Try water instead – you’ll lose weight, save money and have a long happy life
People who six days a week drink a 12-ounce bottle of coke or other soda – a generous, 355-millilitre glassful of sugar-sweetened beverage, or thereabouts – are putting themselves seriously at risk of contracting pre-diabetes, with the looming possibility, if their lifestyle doesn’t change, of moving on to full-scale, type 2 diabetes and the ravages it can create.
The high sugar-sweetened beverage intake of such habitual drinkers gradually raises sugar levels in their blood as, over time, the body become less and less able to break down the sugar, transforming it into body energy.
Such was the message in a mega-study on sugar-sweetened beverages organized by Tufts University in Medford, Mass. and reported online last month by health news outlets in the United States.
A mega-study is an examination, built on existing, often longitudinal, research papers, to bring to light more information in a specific area. In this case, the Tufts team analyzed 14 years of data on 1,685 middle-aged adults, collected in mainly longitudinal, government-funded, lifestyles and clinical studies. The researchers determined that the people grouped as the most serious drinkers were 46 per cent more likely to contract pre-diabetes than a second set of respondents; these individuals were the least married,
if at all, to sugar-sweetened drinks. With factors like weight and activity levels weighed in, the risk variance dropped to 27 per cent.
The findings were significant in that they displayed for the first time an association between sugar-sweetened beverages and a condition – pre-diabetic – that is for the medical profession the major predictor of type 2 diabetes. And, adds Tufts University scientist Nicola McKeown, senior researcher with the project, their findings also show the world how regular sugar intake can batter a person’s body on the cellular level.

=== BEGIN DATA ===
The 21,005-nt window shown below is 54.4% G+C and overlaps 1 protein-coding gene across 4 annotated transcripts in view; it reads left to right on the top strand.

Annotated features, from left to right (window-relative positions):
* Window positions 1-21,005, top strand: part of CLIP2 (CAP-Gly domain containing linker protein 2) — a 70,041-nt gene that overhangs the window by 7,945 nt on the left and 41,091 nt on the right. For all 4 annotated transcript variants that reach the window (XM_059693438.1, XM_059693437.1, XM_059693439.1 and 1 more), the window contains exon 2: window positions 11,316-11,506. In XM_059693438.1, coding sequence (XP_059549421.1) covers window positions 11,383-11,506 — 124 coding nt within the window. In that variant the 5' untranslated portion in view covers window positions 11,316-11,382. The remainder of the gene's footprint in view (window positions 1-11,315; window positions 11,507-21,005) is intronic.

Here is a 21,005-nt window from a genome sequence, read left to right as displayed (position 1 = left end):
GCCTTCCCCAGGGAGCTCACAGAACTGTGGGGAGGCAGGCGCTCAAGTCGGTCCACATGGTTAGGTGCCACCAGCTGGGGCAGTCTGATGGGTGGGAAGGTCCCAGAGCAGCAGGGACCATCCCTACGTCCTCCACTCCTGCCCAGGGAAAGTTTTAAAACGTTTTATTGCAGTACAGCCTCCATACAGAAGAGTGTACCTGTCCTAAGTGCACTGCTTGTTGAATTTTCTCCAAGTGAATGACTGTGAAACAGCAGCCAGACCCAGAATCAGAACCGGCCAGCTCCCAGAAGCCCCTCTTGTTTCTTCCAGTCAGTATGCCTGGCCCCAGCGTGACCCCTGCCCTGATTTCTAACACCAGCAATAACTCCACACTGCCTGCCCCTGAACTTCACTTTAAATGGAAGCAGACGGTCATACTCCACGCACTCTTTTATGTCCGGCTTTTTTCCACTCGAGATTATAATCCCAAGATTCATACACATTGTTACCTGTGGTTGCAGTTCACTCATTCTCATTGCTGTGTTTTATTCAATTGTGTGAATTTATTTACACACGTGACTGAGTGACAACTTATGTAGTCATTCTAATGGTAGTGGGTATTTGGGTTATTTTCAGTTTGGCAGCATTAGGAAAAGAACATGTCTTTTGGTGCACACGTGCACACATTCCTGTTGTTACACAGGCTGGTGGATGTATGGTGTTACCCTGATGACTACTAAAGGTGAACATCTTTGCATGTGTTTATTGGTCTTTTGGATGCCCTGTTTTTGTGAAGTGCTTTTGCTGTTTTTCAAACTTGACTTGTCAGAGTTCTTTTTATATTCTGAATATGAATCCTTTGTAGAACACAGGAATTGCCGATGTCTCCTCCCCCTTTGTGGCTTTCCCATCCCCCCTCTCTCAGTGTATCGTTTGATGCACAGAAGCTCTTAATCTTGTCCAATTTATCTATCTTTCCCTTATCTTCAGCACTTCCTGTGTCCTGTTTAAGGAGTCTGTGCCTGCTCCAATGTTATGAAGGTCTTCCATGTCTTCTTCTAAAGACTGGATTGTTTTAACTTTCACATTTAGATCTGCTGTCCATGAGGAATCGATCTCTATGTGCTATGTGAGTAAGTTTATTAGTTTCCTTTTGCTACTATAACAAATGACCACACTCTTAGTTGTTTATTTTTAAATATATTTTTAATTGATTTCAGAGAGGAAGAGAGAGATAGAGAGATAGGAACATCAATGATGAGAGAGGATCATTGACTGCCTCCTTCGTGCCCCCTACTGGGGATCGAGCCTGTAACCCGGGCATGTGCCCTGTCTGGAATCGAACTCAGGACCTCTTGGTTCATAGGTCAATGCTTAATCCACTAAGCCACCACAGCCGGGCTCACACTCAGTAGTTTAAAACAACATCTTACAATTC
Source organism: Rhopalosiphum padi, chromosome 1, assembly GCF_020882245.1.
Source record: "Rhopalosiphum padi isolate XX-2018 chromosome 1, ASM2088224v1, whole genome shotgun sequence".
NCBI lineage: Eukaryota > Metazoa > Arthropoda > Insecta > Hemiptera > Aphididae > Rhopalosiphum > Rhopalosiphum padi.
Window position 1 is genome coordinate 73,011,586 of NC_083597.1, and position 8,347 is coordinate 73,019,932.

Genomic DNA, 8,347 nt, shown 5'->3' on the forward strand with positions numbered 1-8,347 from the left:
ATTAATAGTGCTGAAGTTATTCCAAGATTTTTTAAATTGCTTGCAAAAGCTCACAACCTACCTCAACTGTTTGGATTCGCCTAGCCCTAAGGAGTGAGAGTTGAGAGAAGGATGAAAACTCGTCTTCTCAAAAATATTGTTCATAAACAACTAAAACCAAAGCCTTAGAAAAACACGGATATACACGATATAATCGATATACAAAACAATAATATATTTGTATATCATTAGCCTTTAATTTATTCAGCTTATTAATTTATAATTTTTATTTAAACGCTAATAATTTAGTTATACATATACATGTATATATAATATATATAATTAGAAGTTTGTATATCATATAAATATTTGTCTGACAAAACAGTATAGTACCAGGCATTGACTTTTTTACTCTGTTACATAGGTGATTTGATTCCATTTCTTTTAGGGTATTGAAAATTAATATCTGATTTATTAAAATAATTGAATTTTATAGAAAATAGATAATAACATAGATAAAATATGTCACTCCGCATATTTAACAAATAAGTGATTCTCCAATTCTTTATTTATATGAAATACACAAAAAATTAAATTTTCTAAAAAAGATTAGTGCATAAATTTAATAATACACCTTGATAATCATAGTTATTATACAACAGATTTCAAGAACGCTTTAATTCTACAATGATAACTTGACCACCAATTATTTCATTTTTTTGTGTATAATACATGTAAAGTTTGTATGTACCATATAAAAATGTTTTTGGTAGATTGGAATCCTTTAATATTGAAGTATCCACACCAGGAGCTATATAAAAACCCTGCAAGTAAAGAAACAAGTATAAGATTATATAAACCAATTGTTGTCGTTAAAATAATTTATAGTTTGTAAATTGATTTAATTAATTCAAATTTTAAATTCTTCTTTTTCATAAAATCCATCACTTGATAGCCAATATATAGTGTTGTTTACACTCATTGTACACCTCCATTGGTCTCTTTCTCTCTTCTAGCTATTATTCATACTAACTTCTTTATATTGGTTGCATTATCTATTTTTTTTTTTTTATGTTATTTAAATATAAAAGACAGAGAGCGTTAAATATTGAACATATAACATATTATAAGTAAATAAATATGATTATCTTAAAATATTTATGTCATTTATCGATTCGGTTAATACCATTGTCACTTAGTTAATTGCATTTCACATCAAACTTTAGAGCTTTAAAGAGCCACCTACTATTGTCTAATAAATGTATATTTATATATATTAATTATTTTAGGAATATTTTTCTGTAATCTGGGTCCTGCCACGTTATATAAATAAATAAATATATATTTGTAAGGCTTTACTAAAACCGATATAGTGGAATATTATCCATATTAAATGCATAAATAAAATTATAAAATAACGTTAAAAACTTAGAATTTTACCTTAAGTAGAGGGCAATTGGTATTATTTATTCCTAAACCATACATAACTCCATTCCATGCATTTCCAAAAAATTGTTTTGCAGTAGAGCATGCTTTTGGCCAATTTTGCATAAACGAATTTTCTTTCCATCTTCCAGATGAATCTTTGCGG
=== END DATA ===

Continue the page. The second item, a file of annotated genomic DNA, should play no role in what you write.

Sugar-sweetened beverages contain large amounts of sugar, most of it from high-fructose corn syrup which consists of 55 per cent fructose and 45 per cent glucose. As Dr. McKeown explains, cells require the insulin to break down sugar into the energy the body needs. But too much sugar in the diet brings on an excess of insulin, over-exposing the body’s cells to the insulin hormone.
“This constant spike in blood glucose over time leads to the cells becoming unable to properly respond,” she says. They begin to resist the insulin. At that point, blood sugar levels rise to levels that are damaging to every major system in the body.
The sweetener in question is known as added sugar. Unlike naturally occurring sugars, it is added to foods and beverages during industrial processing, as well as being used in home cooking and at our dinner tables.
And one of its larger presences is in the sugar-sweetened beverages – colas, sodas, fruit juices, punches — served across this planet. They shows every sign of being linked to a startling variety of health problems – coronary heart disease, stroke, cardiovascular disease, diabetes, obesity, high blood pressure, low density lipoprotein cholesterol, insulin resistance, triglycerides, inflammation, intra-abdominal fat accumulation and many more. Extensive, quality research on the health problems that plague us is sorely needed.
We should in turn, of course, try to pay attention. Meanwhile, to err on the side of caution, limit your intake of sugar-sweetened beverages. It may save you a lot of grief in the future.